On the direction of the film, Selick reflected, It's as though he [Burton] laid the egg, and I sat on it and hatched it. He wasn't involved in a hands-on way, but his hand is in it. It was my job to make it look like'a Tim Burton film', which is not so different from my own films.
" When asked about Burton's involvement, Selick claimed, "I don't want to take away from Tim, but he was not in San Francisco when we made it. He came up five times over two years, and spent no more than eight or ten days in total.Walt Disney Feature Animation contributed with some second-layering traditional animation. The filmmakers constructed 227 puppets to represent the characters in the movie, with Jack Skellington having "around four hundred heads", allowing the expression of every possible emotion. Sally's mouth movements were animated through the replacement method.] only Sally's face'mask' was removed in order to preserve the order of her long, red hair. Sally had ten types of faces, each made with a series of eleven expressions e. Eyes open and closed, and various facial poses and synchronized mouth movements.
The stop-motion figurine of Jack was reused in James and the Giant Peach (also directed by Selick) as Captain Jack. The film's soundtrack album was released in 1993 on Walt Disney Records. The film's soundtrack contains bonus tracks, including a longer prologue and an extra epilogue, both narrated by Sir Patrick Stewart. For the film's 2006 re-release in Disney Digital 3-D, a special edition of the soundtrack was released, featuring a bonus disc that contained covers of five of the film's songs by Fall Out Boy, Panic! At the Disco, Marilyn Manson, Fiona Apple, and She Wants Revenge.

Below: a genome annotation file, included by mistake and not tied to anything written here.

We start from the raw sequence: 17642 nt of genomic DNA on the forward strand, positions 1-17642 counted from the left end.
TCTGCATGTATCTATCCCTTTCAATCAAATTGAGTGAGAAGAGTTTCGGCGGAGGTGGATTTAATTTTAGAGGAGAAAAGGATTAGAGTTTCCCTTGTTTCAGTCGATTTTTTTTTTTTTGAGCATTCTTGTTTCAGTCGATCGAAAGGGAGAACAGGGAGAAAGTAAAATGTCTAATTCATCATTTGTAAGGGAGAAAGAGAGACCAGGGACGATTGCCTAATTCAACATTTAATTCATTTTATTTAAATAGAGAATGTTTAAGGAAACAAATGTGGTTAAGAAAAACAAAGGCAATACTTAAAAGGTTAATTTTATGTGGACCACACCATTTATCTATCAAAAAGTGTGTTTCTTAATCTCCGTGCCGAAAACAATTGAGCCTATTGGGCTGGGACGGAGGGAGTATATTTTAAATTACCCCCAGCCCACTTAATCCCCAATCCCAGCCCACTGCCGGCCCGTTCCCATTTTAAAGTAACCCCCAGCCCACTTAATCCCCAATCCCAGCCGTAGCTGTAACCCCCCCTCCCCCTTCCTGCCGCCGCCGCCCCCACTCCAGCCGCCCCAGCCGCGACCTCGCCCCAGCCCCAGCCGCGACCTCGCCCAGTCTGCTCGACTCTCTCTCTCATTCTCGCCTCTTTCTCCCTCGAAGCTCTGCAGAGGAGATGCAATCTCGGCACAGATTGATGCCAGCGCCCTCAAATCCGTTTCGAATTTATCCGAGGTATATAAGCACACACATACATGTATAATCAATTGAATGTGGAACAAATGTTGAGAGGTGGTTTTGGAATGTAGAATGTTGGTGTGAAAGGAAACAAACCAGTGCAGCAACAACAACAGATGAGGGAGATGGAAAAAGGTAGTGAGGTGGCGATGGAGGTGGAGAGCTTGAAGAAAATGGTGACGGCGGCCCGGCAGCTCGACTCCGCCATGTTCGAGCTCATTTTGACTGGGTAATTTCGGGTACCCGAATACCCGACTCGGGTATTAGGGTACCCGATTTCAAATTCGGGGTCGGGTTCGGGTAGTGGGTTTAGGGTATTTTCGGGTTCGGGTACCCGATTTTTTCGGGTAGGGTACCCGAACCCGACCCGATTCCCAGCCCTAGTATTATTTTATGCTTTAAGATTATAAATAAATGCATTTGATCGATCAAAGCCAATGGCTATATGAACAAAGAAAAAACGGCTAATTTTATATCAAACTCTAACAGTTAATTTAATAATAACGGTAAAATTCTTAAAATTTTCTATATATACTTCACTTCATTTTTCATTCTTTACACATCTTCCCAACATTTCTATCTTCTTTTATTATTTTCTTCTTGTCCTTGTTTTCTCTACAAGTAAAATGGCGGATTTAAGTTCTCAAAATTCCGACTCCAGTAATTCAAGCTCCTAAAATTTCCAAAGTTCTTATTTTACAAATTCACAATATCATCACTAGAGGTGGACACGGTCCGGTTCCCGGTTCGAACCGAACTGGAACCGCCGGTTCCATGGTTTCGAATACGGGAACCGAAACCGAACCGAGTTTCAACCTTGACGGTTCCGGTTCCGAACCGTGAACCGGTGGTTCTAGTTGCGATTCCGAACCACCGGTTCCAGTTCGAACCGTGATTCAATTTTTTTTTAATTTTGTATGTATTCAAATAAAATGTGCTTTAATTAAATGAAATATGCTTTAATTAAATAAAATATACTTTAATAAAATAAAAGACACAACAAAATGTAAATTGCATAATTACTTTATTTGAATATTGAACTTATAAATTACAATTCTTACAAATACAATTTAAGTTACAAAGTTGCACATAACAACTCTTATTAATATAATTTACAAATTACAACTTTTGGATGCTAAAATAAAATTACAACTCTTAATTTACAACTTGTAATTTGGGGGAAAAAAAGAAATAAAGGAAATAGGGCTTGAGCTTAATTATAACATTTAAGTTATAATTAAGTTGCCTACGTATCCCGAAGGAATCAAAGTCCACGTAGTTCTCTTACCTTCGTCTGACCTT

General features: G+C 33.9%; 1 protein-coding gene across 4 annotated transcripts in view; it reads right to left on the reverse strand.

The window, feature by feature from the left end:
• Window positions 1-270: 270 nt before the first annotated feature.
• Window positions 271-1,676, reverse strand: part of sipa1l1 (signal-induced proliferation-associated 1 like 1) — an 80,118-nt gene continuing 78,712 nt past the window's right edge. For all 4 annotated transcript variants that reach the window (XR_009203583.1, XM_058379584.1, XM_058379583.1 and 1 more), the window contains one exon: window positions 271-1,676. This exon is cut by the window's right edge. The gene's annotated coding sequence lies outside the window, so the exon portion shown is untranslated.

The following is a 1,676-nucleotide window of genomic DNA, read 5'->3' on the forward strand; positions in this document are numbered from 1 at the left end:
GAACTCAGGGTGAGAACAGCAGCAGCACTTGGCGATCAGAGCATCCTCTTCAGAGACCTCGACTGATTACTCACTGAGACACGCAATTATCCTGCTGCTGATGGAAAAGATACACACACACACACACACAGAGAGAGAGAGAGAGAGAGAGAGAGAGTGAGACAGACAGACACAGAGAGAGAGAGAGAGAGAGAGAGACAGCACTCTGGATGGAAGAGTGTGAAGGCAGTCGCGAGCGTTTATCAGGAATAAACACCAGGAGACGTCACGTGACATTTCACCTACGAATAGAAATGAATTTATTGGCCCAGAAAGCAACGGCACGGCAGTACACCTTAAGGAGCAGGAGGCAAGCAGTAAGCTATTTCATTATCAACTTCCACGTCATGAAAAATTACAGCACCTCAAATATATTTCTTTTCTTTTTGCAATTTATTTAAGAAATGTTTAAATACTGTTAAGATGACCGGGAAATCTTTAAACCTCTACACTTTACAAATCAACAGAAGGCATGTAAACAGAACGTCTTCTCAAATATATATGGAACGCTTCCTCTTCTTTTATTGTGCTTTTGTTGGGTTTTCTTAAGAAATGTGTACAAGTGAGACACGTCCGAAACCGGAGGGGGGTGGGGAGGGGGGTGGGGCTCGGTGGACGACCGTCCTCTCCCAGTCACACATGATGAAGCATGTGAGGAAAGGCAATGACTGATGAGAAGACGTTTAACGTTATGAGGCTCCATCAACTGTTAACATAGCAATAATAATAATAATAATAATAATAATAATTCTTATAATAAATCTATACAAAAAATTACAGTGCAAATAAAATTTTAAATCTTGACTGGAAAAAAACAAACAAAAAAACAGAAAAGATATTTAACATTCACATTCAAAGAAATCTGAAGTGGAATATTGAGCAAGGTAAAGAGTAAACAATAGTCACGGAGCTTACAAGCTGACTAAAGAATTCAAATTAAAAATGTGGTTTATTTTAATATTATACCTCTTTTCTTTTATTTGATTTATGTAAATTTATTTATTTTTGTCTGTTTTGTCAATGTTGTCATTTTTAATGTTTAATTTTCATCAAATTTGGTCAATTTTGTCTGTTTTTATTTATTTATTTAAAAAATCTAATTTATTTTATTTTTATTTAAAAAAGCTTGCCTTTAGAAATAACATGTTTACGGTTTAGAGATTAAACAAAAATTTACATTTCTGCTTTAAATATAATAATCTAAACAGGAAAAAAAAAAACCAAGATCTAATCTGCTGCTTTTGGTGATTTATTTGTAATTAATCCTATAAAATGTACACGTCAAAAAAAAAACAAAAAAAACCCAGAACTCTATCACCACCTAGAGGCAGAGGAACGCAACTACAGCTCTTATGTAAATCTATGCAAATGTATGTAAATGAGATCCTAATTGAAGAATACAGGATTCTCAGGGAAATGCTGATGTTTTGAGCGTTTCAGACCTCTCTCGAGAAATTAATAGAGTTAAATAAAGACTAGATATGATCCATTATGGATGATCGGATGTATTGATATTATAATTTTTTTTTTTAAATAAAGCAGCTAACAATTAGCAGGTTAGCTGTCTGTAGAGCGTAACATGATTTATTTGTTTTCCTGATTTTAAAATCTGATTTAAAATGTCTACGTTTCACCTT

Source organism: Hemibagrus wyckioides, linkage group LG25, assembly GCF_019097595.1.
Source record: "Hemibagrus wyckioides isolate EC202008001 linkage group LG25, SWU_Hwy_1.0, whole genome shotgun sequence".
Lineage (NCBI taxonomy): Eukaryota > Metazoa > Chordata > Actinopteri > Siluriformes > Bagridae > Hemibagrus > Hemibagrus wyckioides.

Four original demo tracks by Elfman were also included. On September 30, 2008, Disney released the cover album Nightmare Revisited, featuring artists such as Amy Lee, Flyleaf, Korn, Rise Against, Plain White T's, The All-American Rejects, and many more. American gothic rock band London After Midnight featured a cover of "Sally's Song" on their 1998 album Oddities. LiLi Roquelin performed a French cover of "Sally's Song" on her album Will you hate the rest of the world or will you renew your life?
Pentatonix released a cover of "Making Christmas" for their 2018 Christmas album Christmas Is Here! In 2003, the Disneyland Haunted Mansion Holiday soundtrack CD was released. Although most of the album's songs are not original ones from the film, one song is a medley of "Making Christmas", What's This? ", and "Kidnap the Sandy Claws.
Other songs included are original holiday songs changed to incorporate the theme of the film. However, the last song is the soundtrack for the Disneyland Haunted Mansion Holiday ride.
The Nightmare Before Christmas was originally going to be released by Walt Disney Pictures and be part of the Walt Disney Feature Animation lineup, but Disney decided to release the film under its adult film label Touchstone Pictures, because the studio thought the film would be "too dark and scary for kids, " Selick remembered. Their biggest fear, and why it was kind of a stepchild project, [was] they were afraid of their core audience hating the film and not coming. To convey Burton's involvement and attract a wider audience, Disney marketed the film as Tim Burton's The Nightmare Before Christmas.The film premiered at the New York Film Festival on October 9, 1993, and was given a limited release on October 13, 1993, before its wide theatrical release on October 29, 1993. The Nightmare Before Christmas was reissued under the Walt Disney Pictures label and re-released on October 20, 2006, with conversion to Disney Digital 3-D. Industrial Light & Magic assisted in the process. The film subsequently received three re-releases in October 2007, 2008, and 2009. The El Capitan Theatre in Hollywood, California has been showing the film in 4-D screenings annually in October, ending on Halloween, since 2010.